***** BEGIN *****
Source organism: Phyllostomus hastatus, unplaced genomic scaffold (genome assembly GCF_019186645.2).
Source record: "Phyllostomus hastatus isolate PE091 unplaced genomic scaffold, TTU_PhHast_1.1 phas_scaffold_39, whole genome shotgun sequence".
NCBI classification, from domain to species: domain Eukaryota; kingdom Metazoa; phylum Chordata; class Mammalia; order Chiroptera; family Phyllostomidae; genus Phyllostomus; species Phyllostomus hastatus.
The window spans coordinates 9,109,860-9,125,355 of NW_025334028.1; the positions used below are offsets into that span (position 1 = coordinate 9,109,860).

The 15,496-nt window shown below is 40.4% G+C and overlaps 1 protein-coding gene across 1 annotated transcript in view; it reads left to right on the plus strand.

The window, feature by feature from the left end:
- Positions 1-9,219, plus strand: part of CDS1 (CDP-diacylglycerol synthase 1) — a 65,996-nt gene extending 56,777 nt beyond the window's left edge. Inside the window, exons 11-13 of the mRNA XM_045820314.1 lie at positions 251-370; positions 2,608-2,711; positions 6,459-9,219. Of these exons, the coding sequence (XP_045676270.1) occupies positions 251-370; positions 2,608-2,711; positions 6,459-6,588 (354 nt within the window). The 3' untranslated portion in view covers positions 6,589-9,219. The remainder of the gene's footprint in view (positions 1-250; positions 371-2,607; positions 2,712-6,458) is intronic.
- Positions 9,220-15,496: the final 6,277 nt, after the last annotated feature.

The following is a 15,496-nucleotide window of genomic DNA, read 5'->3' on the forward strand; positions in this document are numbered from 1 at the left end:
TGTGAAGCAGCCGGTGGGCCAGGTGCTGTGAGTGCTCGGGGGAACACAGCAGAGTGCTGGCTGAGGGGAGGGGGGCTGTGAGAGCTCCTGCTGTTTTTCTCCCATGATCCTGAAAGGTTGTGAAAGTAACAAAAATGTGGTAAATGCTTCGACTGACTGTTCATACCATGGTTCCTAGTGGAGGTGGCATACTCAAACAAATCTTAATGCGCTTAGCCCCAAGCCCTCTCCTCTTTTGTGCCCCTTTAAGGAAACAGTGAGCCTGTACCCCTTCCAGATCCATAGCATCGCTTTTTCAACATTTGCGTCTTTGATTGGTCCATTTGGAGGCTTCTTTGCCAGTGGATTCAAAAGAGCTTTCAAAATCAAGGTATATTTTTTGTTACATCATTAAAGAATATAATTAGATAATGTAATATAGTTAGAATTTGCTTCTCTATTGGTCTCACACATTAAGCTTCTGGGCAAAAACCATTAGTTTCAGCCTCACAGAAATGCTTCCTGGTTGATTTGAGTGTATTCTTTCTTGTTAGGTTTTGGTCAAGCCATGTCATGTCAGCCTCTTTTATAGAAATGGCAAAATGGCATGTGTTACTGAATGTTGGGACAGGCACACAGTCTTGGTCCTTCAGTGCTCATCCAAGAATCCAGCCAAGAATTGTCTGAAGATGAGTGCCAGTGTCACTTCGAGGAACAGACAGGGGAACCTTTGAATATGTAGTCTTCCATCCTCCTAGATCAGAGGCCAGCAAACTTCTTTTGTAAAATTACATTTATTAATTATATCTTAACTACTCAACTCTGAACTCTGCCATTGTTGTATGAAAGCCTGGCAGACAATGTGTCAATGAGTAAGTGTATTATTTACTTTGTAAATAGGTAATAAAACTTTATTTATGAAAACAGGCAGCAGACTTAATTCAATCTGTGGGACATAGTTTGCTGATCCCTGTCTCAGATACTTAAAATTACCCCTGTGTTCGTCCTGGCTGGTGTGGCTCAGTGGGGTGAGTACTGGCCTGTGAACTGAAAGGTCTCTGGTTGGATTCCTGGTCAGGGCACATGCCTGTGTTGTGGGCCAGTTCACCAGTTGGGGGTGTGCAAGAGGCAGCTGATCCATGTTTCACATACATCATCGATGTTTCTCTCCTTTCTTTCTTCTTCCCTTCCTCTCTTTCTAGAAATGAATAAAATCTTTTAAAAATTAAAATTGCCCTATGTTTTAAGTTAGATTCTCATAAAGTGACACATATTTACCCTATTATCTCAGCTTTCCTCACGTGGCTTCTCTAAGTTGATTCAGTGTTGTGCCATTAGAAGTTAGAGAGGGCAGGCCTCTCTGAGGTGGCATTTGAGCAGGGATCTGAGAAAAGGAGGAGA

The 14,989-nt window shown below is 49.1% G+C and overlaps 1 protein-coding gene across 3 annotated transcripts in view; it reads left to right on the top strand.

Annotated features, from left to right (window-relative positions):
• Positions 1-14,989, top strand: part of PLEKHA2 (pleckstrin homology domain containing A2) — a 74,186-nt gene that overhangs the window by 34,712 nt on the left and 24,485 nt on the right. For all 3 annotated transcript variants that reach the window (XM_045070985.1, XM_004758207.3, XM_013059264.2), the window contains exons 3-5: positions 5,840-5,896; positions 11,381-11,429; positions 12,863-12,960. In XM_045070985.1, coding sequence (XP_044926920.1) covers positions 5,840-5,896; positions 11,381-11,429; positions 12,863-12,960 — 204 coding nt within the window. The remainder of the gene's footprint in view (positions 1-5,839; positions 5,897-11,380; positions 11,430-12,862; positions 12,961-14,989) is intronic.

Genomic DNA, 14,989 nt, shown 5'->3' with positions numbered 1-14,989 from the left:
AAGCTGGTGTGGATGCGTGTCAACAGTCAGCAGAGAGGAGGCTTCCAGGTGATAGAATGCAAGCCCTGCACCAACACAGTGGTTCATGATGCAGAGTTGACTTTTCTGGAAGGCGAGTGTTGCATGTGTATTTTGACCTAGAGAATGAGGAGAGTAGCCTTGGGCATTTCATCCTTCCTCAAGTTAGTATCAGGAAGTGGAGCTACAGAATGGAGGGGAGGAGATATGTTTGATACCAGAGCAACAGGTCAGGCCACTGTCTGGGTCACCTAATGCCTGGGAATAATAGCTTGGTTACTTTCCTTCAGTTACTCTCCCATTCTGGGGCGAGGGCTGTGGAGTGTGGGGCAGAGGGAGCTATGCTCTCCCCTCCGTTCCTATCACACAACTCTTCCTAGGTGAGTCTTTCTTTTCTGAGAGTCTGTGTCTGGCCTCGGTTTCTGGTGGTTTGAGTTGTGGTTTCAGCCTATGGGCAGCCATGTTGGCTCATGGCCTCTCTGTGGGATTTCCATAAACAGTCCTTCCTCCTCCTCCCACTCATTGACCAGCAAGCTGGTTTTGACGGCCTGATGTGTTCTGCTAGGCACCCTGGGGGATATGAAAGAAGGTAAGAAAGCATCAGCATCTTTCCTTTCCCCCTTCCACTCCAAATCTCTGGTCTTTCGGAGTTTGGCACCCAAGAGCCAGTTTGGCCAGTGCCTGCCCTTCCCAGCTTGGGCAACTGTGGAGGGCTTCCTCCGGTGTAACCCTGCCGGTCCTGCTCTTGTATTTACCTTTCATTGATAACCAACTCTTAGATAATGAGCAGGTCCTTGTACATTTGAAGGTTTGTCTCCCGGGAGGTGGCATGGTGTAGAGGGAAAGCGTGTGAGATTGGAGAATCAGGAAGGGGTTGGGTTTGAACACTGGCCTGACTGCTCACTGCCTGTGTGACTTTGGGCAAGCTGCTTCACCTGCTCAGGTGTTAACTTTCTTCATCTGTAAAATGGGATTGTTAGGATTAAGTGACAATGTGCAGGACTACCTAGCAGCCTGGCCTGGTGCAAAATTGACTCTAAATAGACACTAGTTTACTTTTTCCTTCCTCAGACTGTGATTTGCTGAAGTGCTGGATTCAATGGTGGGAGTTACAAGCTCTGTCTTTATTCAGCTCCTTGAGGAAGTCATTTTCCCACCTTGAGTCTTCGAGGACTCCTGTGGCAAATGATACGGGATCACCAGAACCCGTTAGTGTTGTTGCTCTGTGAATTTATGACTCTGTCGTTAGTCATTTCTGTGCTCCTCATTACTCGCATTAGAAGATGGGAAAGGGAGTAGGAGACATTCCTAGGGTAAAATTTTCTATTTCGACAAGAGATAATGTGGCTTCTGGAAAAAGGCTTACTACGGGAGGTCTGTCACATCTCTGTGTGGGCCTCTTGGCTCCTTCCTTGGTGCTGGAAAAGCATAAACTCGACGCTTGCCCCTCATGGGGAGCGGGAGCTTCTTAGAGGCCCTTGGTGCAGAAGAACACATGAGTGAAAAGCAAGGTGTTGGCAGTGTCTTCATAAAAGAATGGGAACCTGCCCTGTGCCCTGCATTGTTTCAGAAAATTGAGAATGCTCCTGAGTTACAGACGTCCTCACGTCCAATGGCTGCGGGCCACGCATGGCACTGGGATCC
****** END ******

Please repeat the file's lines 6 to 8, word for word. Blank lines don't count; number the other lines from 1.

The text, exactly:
The window, feature by feature from the left end:
- Positions 1-9,219, plus strand: part of CDS1 (CDP-diacylglycerol synthase 1) — a 65,996-nt gene extending 56,777 nt beyond the window's left edge. Inside the window, exons 11-13 of the mRNA XM_045820314.1 lie at positions 251-370; positions 2,608-2,711; positions 6,459-9,219. Of these exons, the coding sequence (XP_045676270.1) occupies positions 251-370; positions 2,608-2,711; positions 6,459-6,588 (354 nt within the window). The 3' untranslated portion in view covers positions 6,589-9,219. The remainder of the gene's footprint in view (positions 1-250; positions 371-2,607; positions 2,712-6,458) is intronic.
- Positions 9,220-15,496: the final 6,277 nt, after the last annotated feature.